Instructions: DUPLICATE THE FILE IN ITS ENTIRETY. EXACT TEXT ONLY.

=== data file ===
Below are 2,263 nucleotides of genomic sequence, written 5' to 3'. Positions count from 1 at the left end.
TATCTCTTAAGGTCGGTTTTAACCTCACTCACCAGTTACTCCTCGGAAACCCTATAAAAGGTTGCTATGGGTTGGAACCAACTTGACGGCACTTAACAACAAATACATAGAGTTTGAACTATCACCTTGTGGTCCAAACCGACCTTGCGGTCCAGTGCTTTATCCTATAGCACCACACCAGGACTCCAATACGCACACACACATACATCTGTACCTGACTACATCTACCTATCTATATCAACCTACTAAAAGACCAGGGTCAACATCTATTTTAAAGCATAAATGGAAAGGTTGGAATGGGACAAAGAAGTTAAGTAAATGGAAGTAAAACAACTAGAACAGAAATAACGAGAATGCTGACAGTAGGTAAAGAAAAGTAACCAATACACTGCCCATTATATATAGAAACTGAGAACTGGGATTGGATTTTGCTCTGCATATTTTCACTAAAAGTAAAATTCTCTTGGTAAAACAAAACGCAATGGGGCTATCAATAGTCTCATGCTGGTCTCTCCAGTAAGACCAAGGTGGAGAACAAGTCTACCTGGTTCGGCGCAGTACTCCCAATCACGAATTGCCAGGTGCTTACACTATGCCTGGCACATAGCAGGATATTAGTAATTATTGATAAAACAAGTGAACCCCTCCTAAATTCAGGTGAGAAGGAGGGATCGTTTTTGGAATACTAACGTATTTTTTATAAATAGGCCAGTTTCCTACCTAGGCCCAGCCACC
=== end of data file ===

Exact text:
Below are 2,263 nucleotides of genomic sequence, written 5' to 3'. Positions count from 1 at the left end.
TATCTCTTAAGGTCGGTTTTAACCTCACTCACCAGTTACTCCTCGGAAACCCTATAAAAGGTTGCTATGGGTTGGAACCAACTTGACGGCACTTAACAACAAATACATAGAGTTTGAACTATCACCTTGTGGTCCAAACCGACCTTGCGGTCCAGTGCTTTATCCTATAGCACCACACCAGGACTCCAATACGCACACACACATACATCTGTACCTGACTACATCTACCTATCTATATCAACCTACTAAAAGACCAGGGTCAACATCTATTTTAAAGCATAAATGGAAAGGTTGGAATGGGACAAAGAAGTTAAGTAAATGGAAGTAAAACAACTAGAACAGAAATAACGAGAATGCTGACAGTAGGTAAAGAAAAGTAACCAATACACTGCCCATTATATATAGAAACTGAGAACTGGGATTGGATTTTGCTCTGCATATTTTCACTAAAAGTAAAATTCTCTTGGTAAAACAAAACGCAATGGGGCTATCAATAGTCTCATGCTGGTCTCTCCAGTAAGACCAAGGTGGAGAACAAGTCTACCTGGTTCGGCGCAGTACTCCCAATCACGAATTGCCAGGTGCTTACACTATGCCTGGCACATAGCAGGATATTAGTAATTATTGATAAAACAAGTGAACCCCTCCTAAATTCAGGTGAGAAGGAGGGATCGTTTTTGGAATACTAACGTATTTTTTATAAATAGGCCAGTTTCCTACCTAGGCCCAGCCACC